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At a Loss: Rabbit Hole 

Exploring the pain of grief

Rabbit Hole by David Lindsay-Abaire is a wonderfully scripted story that explores five individuals processing the loss of a child. This production, directed by Vince Flynn and running at Community Players, is sad, funny, poignant and viscerally relatable. Before I get into any more details, I want to strongly encourage you to go see Rabbit Hole. The night I attended did not have the audience these performers or this story deserve.

Now, the story. Becca Corbet (Meagan Jones), is a stay-at-home mom to Danny, who is killed in a tragic accident at 4 years old. Jones's performance is honest and impactful. Eric Rau brings vulnerability to Becca's husband Howie as he attempts to heal his wife's grief by recapturing the passion they once had even though he is simultaneously holding onto his own grief by privately watching old home movies of his late son. Becca and Howie struggle to find common ground following the loss of their son. They seem to choose different, and often conflicting, methods of grieving as they strive to learn how to live with the pain. Jones, Rau and Flynn never abandon this subtext. Whether it is present in the spatial relationships between the couple or in the inabilityto reconnect to one another emotionally, this struggle is present throughout.

Izzy (Michele Holland), Becca's younger sister, serves as a sort of beacon for second chances. We learn early in the first scene that she is pregnant, something that isn't easily shared considering the family's recent loss. As the youngest sibling, Holland gives Izzy an appropriate amount of "last born" attitude and naivete, though she isn't without her moments of mature profundity.

Nat (Sydney Flynn), Becca and Izzy's mother, has also lost a child, her adult son. Though the circumstances surrounding his death and that of Danny's are significantly different, she can't help but compare the two in her attempts to console and relate to her daughter's loss. Flynn is delightfully natural in her portrayal of Nat, fully embodying the wisdom of someone who has experienced deep levels of grief more than once in her life.

Finally, there is Jason Willette (Stephen Dunham), a teenager who writes a story for the grieving family as a sort of apology for having a role in the loss of their child. Dunham brings a natural innocence and kindness to Jason that supports and motivates Becca's willingness to connect with him.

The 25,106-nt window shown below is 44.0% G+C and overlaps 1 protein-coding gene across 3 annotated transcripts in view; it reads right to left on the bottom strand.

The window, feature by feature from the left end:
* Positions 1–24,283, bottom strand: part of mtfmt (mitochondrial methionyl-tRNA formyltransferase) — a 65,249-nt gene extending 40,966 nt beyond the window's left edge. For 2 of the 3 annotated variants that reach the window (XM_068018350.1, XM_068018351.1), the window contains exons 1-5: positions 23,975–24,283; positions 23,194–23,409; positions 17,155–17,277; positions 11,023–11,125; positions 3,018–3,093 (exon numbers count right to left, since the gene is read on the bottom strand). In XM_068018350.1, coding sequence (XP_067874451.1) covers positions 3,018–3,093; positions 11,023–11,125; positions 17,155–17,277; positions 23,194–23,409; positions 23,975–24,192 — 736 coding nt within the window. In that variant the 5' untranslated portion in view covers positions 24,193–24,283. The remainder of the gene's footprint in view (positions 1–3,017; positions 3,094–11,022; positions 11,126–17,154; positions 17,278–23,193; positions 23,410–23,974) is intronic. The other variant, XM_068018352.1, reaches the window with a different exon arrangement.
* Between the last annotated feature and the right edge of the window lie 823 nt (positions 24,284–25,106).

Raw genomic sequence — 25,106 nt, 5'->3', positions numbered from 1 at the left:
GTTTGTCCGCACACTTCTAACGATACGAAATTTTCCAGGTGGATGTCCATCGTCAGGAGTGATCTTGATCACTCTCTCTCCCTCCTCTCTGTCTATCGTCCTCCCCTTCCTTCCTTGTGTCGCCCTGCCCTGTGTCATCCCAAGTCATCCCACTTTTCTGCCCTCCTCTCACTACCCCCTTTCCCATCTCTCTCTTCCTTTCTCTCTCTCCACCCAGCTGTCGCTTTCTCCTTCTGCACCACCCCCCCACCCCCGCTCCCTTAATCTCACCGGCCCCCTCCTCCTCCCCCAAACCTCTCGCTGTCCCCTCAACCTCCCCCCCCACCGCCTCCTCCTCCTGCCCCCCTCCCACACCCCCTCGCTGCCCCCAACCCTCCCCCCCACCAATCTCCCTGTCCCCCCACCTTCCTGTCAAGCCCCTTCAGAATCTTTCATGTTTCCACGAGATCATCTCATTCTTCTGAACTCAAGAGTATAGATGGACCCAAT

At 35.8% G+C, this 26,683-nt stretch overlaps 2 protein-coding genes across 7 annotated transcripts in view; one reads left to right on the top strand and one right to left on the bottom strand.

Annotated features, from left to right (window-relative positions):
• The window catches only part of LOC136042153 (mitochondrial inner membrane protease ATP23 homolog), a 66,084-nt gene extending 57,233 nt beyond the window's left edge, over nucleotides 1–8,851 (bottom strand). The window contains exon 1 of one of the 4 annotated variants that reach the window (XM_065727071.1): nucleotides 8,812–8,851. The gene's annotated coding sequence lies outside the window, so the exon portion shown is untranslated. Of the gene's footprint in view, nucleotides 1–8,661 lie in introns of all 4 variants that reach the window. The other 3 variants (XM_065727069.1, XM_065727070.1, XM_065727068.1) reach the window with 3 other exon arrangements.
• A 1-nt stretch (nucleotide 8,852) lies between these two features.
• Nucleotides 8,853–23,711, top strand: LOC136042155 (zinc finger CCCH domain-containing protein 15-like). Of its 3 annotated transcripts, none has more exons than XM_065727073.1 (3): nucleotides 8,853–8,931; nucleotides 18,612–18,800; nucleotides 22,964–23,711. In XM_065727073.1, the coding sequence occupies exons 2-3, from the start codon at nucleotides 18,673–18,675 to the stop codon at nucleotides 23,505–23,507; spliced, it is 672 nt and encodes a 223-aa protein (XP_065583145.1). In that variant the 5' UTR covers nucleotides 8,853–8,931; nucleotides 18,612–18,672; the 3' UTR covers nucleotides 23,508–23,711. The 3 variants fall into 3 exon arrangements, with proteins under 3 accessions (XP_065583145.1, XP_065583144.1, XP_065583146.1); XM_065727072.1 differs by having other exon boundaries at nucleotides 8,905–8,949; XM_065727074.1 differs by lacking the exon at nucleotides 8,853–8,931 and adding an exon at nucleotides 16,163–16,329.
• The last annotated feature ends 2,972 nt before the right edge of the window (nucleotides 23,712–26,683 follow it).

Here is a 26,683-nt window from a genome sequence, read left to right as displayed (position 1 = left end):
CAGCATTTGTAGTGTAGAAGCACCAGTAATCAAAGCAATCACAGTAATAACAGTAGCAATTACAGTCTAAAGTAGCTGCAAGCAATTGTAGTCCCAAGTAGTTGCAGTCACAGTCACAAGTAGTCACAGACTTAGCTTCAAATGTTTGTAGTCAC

The technical elements of the show were hit and miss for me, although they did their part to support the world that was created by the director and actors. Sound design was disappointing. In addition to several cues misfiring, I yearned for transitional music, of which it completely lacked. The set, designed and crafted by Scott Berg, Bobbi Whitson, and Eric Everts, is skillfully executed though a bit busy with various patterns and styles. The costumes were simple and modern. There is not a costume designer listed in their program, leaving me to assume that colors and styles were the choice of the actors and they appropriately amplified some character relationships.

Part of our mission of Taming of the Review is to ask "why tell this story and why tell it now?" For me that answer comes as the entire family is discussing the Kennedy family and, unironically, the variety of tragic deaths that the family has endured. Nat flippantly categorizes the private plane crashes and assassinations by crazed gunmen as "rich issues." Despite the humor in it, I found myself suddenly considering all the lives that have been lost to families across this country and across the world to "crazed gunmen." Death, no matter how rich or poor, big or small, old or young, is not a "rich issue." That loss is universal.

The characters in Rabbit Hole are all dealing with loss in their own way. The conflict among them is driven by their lack of acceptance and understanding that every single one of them is grieving differently. This show is a gentle acknowledgement that it is difficult to make space for other's grief, especially if it manifests differently from our own. It also perhaps nudges us to be more accepting of those differences, even while experiencing our own grief. I think it is safe to say our society could use more than a gentle reminder of this as we struggle to understand and overcome our growing divisions on a daily basis.  

A longer version of this review can be found at tamingofthereview.com, a female-led, local, diverse, and community-oriented collective dedicated to coverage of Tucson theatre

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